Comments Off on Foreclosure or Short Sale in Your Past? You May Be Able to Buy A Duplex
House wrapped with Foreclosure tape front view
If you lost your home to foreclosure or had no alternative but to do a short sale during the housing crisis that began in 2007, there’s good news. You may be eligible to buy again.
Each type of loan has a waiting period following a financial event that prevents a duplex or home buyer from securing financing prior to the end of that time.
- Bankruptcy – Chapter 7 – To obtain an FHA or VA loan, you must wait two years from the date of the discharge. To obtain a conventional loan, you must wait four years.
- Bankruptcy – Chapter 13 –With permission from the court, you must wait one year for an FHA or VA loan, and two years for a conventional mortgage.
- Foreclosure – Your clock on this starts ticking on the date the deed transferred, not the date of the Sherriff’s Sale. For an FHA loan you must wait three years, the VA requires a waiting period of two years, and you must wait seven years.
- Deed in Lieu – Three years after you transferred your property to the bank, you may obtain an FHA loan. The VA requires a bit less time, at two years. And a conventional loan requires a four year wait.
- Short Sale – From the day you closed on the sale of your property, you must wait three years to obtain an FHA loan, two years for a VA loan, and 4 years to qualify for a conventional loan.
As you begin to consider the possibilities, you may consider that for many, buying and living in one unit of a duplex is a way to hedge against financial uncertainty. Income from the tenants helps offset not only the cost of home ownership, but usually, also reduces the owner occupants cost of living as well.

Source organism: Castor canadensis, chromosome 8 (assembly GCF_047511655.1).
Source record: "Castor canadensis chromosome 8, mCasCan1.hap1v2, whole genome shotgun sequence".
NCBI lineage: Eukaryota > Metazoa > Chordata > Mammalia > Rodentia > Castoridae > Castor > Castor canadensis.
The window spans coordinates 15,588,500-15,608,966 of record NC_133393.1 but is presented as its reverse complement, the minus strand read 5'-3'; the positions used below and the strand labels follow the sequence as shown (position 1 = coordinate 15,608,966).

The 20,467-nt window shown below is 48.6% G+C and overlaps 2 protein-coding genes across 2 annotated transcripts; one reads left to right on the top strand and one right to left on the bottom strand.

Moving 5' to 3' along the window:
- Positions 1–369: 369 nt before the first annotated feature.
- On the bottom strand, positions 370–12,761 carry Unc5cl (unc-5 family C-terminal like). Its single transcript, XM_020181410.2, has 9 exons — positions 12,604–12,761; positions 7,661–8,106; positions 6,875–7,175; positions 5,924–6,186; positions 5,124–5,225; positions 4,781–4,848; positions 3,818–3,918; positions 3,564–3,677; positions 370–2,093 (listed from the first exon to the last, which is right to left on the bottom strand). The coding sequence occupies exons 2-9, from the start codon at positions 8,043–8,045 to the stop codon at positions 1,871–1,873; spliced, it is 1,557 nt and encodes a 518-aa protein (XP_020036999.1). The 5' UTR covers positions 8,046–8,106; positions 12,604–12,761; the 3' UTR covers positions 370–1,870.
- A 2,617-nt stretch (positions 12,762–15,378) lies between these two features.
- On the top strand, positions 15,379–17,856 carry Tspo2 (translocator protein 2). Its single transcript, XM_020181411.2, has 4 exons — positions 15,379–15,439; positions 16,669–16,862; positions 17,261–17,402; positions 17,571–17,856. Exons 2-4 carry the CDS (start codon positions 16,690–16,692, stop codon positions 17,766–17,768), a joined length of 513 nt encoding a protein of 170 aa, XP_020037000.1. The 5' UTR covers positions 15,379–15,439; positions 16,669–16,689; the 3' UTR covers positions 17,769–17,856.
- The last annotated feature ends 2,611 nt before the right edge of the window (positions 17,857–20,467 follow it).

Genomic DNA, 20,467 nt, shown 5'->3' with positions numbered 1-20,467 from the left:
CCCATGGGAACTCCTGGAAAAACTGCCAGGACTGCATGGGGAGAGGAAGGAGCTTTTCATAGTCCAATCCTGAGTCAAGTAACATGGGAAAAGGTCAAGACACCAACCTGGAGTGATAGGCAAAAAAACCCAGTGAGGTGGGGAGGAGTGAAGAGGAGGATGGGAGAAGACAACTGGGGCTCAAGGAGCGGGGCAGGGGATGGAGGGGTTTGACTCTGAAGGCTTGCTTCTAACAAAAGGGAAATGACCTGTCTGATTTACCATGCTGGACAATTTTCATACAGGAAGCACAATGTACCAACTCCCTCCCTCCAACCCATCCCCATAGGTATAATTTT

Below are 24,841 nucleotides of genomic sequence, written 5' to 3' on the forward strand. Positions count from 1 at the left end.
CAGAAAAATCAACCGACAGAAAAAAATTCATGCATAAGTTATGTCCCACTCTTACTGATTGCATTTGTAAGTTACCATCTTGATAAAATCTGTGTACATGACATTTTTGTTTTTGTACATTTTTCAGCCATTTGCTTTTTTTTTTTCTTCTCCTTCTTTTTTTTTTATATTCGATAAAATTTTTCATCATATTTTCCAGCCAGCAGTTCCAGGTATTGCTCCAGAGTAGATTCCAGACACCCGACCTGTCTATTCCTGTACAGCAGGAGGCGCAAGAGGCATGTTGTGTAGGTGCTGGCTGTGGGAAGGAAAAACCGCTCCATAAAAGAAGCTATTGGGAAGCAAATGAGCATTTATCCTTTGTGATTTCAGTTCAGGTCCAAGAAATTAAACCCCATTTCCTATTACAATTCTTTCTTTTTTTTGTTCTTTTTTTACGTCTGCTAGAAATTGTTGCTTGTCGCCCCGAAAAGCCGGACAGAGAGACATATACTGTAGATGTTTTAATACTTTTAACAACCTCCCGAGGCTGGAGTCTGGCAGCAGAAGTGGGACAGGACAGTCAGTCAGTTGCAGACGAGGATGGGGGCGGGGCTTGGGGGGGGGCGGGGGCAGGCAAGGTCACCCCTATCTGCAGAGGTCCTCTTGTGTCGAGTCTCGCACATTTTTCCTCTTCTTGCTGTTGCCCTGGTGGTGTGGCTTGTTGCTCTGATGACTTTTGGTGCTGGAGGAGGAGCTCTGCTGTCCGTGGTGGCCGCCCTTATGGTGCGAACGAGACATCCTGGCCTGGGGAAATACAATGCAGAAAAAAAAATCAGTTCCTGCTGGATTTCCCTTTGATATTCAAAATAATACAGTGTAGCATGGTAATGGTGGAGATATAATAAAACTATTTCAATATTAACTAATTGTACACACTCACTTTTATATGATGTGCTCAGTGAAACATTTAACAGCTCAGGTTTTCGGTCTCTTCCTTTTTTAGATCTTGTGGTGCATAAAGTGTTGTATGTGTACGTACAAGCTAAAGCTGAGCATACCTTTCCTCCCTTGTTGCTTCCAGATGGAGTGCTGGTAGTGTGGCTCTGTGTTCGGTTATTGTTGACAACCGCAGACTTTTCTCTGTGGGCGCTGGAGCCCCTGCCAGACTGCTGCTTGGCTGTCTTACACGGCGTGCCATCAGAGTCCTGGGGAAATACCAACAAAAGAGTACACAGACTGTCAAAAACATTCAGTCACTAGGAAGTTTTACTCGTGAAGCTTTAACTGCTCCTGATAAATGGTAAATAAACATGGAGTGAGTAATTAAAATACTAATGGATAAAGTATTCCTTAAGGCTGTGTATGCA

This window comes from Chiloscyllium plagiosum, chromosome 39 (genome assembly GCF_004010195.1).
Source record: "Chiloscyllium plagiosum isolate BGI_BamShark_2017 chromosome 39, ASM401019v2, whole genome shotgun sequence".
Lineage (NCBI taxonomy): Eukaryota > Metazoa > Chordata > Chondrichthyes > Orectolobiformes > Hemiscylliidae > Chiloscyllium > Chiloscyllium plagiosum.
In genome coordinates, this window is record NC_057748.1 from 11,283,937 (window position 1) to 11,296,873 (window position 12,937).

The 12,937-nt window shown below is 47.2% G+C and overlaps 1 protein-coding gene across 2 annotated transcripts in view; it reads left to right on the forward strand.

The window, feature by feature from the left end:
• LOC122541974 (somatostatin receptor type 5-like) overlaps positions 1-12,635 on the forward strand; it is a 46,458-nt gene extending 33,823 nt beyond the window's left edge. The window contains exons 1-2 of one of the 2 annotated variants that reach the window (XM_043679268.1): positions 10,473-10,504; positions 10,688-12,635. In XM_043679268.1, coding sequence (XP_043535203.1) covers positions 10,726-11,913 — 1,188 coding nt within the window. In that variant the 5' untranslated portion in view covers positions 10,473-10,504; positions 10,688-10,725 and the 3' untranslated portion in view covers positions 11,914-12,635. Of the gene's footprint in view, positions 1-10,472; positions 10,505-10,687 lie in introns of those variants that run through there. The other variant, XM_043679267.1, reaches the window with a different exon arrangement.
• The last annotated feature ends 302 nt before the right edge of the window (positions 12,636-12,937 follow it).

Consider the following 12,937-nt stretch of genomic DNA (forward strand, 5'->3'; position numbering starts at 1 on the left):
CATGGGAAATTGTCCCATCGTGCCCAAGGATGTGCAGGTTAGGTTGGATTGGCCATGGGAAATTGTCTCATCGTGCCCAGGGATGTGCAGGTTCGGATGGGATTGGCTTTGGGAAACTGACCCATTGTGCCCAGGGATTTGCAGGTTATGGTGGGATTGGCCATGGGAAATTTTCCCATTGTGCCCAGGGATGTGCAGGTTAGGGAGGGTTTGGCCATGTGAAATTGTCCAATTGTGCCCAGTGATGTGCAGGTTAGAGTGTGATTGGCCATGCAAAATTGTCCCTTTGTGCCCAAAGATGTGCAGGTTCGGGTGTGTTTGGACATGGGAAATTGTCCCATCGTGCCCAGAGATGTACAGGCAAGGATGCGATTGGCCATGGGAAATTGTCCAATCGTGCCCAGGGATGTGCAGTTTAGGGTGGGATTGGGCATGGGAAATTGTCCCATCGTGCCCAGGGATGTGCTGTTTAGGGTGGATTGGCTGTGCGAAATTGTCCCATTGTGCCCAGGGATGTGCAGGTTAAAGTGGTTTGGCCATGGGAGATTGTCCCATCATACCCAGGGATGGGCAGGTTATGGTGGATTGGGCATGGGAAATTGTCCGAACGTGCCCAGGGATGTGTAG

More often than not, the owner who lives in his or her duplex ends up paying less in “rent” than he or she had when renting from another landlord.
Comments Off on Minneapolis Duplex Tenants May Become Harder To Find
Let’s talk about something we haven’t discussed in a while: vacancy rates.
First, the vacancy rate is the percentage of built units in an area that are currently vacant and for rent.
The keeper of the vacancy rates in Minneapolis and St Paul is a company called Marquette Advisors, who release quarterly reports, which they just did. It’s important to note while their data is not specific to duplexes, triplexes and small apartment buildings, there is generally a correlation between the two.
According to the recently released report, the vacancy report in the first quarter topped 3 percent. The average vacancy rate had been hovering near 2.3 percent for the last five years.
A vacancy rate of 5 percent is considered indicative of a balanced market.
So what does this mean to Minneapolis duplex owners?
That brings up “rent growth”, which is business speak for rent increases.
Rising vacancy rates mean less demand for rental units. This leads to smaller rent increases and, when vacancy rates pass the 5 percent mark, rent concessions from landlords. Think back to “first month free” and “free cable and internet” ads of a decade ago.
Higher vacancy rates mean less cash flow. Less cash flow not only means less money in your pocket, that smaller income stream may contribute to a slowing in the appreciation of the property, and a reduced value when you go to sell it.
With an expected 3900 new market-rate apartments expected to come into the market by year’s end, Marque
tte is predicting the average vacancy rate by year’s end will be somewhere between 3.6 and 3.8 percent, and rise above 4 percent next year.
Rent gains are expected to be moderate this year as well, with increases in the 2.5 – 3 percent range.
None of this means, of course, that the sky is falling. It’s just a subtle shift in the market to bear in mind as you make decisions about improving your property, leasing it, or perhaps, even selling it.
It remains a duplex sellers market in Minneapolis and St Paul. If you are considering selling, it may be a great time to do so.